Golden Retriever Guide

When it comes to warm and friendly dogs, golden retrievers are hard to beat. Since they are used as guide dogs, they are socially accepted in public places. Although they enjoy alone time, golden retrievers are very sociable and can be used as family pets.

Choose the Right Golden Retriever Puppy and Exercise Them

Although many consider Golden Retrievers to be friendlier than Golden Retriever bitches, they do require more exercise and have a tendency to wander. In both cases, Golden Retrievers are loyal and gentle with children. It’s worth considering that unless you plan to breed, golden retriever bitches have a season every 6 months, requiring them to stay away from dogs for three weeks. Initially, a Golden Retriever puppy will get all the exercise it needs from play. From 6 months, you need to start exercising it under its guidance and gradually increase the time it spends exercising until it reaches 18 months. From then on, it needs to be exercised at least twice a day, but it shouldn’t be excessive.

What kind of family is a Golden Retriever suitable for?

Golden Retrievers are very friendly, which means they are social and are great as family pets. However, they also enjoy alone time, which means children should be made aware of not harassing them too much. This means that they may not always be suitable for families with many very young children, although it does depend on whether the parents can create a way for them to split their time. Since they love sports and rely on playtime as their early form of exercise, a good sized garden is essential.

Where to buy your golden retriever

As always, you will want to purchase a Golden Retriever from a reputable breeder. Obtain a locally recognized person or attend a dog show. Avoid farms where puppies are kept, as they may not have all the tests needed for genetic diseases. (Breeders – please contact us to list your site here!)

Golden Retriever Health Demographics and Disease Profiles

Golden retrievers typically reach 22 to 24 inches, while bitches reach 20 to 22 inches. In both cases, they are fairly heavy and stocky, while dogs are slightly heavier. These dogs tend to gain weight easily, so avoid overfeeding. Also, while they are a healthy breed, they are also prone to the following diseases:

Heart disease

  • Congenital eye defects
  • Hip dysplasia: A deformity of the hip joint that can cause pain and problems with walking comfort
  • Von Will brand disease: Blood does not clot properly, resulting in heavy bleeding and bruising after injury


Golden Retrievers are relatively easy to train and can stay loyal as dogs for a long time, so they are used as guide dogs. Compared to many other breeds, they are friendly in public and don’t cause panic. Training from the puppy stage is highly recommended, especially if you want them to be well potty trained and careful at home. If you’re looking for a sociable and friendly family pet, consider a Golden Retriever. While they may do well in an apartment with good exercise, it’s even better if you have a decent sized yard.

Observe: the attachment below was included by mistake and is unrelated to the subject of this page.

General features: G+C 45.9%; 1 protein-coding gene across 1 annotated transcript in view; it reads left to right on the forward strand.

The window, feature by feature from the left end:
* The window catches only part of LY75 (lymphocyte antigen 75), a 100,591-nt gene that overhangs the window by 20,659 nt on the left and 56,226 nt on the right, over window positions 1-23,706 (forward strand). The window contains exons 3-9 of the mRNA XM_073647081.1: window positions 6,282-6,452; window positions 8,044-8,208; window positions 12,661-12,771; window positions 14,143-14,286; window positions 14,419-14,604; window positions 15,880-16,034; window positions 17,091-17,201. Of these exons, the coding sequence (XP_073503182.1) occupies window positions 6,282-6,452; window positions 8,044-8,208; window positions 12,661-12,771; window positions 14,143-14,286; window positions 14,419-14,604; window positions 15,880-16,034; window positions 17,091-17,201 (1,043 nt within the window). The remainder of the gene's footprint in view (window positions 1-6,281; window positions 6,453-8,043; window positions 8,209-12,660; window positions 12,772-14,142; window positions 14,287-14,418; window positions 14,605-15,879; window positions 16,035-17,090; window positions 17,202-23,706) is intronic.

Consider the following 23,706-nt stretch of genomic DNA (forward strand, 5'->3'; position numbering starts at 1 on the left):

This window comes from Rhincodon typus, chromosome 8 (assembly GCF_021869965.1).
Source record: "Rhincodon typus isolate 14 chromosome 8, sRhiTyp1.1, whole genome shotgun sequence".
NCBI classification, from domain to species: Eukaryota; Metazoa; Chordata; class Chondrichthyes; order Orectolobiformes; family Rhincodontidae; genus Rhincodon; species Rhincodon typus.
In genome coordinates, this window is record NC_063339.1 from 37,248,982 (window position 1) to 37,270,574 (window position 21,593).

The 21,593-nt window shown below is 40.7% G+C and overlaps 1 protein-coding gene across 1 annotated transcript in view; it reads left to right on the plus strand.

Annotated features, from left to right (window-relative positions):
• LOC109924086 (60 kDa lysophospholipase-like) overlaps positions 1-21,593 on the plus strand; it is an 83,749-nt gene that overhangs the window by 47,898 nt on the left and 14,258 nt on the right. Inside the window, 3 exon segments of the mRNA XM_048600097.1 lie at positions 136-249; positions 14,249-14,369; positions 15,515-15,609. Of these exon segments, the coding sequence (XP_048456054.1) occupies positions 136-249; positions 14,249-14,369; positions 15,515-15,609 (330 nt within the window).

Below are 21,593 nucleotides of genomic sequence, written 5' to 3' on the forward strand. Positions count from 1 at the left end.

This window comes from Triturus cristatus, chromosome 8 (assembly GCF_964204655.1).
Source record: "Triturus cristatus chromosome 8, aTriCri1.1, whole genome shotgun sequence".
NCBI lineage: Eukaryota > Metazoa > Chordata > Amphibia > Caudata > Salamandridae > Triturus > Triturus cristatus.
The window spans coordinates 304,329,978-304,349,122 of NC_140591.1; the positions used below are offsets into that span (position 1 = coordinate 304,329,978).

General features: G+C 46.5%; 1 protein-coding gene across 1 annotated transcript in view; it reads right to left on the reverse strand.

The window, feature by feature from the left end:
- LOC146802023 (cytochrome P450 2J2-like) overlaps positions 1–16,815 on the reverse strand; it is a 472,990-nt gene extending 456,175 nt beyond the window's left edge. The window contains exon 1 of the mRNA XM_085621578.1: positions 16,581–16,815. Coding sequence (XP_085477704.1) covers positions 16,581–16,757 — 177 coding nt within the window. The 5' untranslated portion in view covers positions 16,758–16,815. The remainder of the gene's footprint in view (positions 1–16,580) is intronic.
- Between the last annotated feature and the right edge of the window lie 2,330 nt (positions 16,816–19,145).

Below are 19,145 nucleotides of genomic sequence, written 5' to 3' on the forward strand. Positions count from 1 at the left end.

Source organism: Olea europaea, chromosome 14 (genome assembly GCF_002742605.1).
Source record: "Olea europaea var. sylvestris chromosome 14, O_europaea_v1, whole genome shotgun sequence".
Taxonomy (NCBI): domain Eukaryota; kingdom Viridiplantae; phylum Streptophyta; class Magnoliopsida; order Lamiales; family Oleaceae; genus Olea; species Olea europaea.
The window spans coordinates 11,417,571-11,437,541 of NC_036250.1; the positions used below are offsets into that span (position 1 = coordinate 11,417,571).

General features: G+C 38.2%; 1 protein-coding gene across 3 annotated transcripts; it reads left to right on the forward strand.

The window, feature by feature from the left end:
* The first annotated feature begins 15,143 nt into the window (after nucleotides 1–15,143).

Golden retriever and child

If you have a young family, golden retrievers can be great for kids. When properly socialized from an early age, retrievers can be very calm and forgiving. While they usually have a great temperament, it’s best to always supervise your dog and children. As puppies, it is normal for hounds to have a “mouth”, which means they have a tendency to bite. While they’re not meant to be aggressive, it’s best to use positive training techniques to let them know that biting you will hurt and that it’s not a fun game. 

That way, when they’re adults, they’ll know it’s not a good way to play with humans or other dogs. Always supervise children and vulnerable adults with your golden retriever, and make sure you can recognize the signs that your dog is unhappy or anxious to help avoid any conflict. As with every breed, you should always teach your child how to approach and play with your dog with care and kindness to prevent any problems.

Golden Retriever and other pets

Socialized golden retriever puppies are very easygoing, which often means they can do well around other dogs and pets as well. Any introduction should be done with caution and follow the proper advice for your other pets. Always supervise your dog with other pets, even if they have known each other for a long time.


Your golden retriever’s diet will vary based on their age and any health conditions they may have. You need to feed them a complete dog food to keep them lean and healthy. Obesity can cause other health problems for your golden retriever, so it’s especially important to keep them in shape. You need to pay attention to where you store your food and how to protect your litter box, as retrievers are known for eating anything they can reach with their claws. Make sure to monitor their weight and keep an eye out for any sneaky treats.

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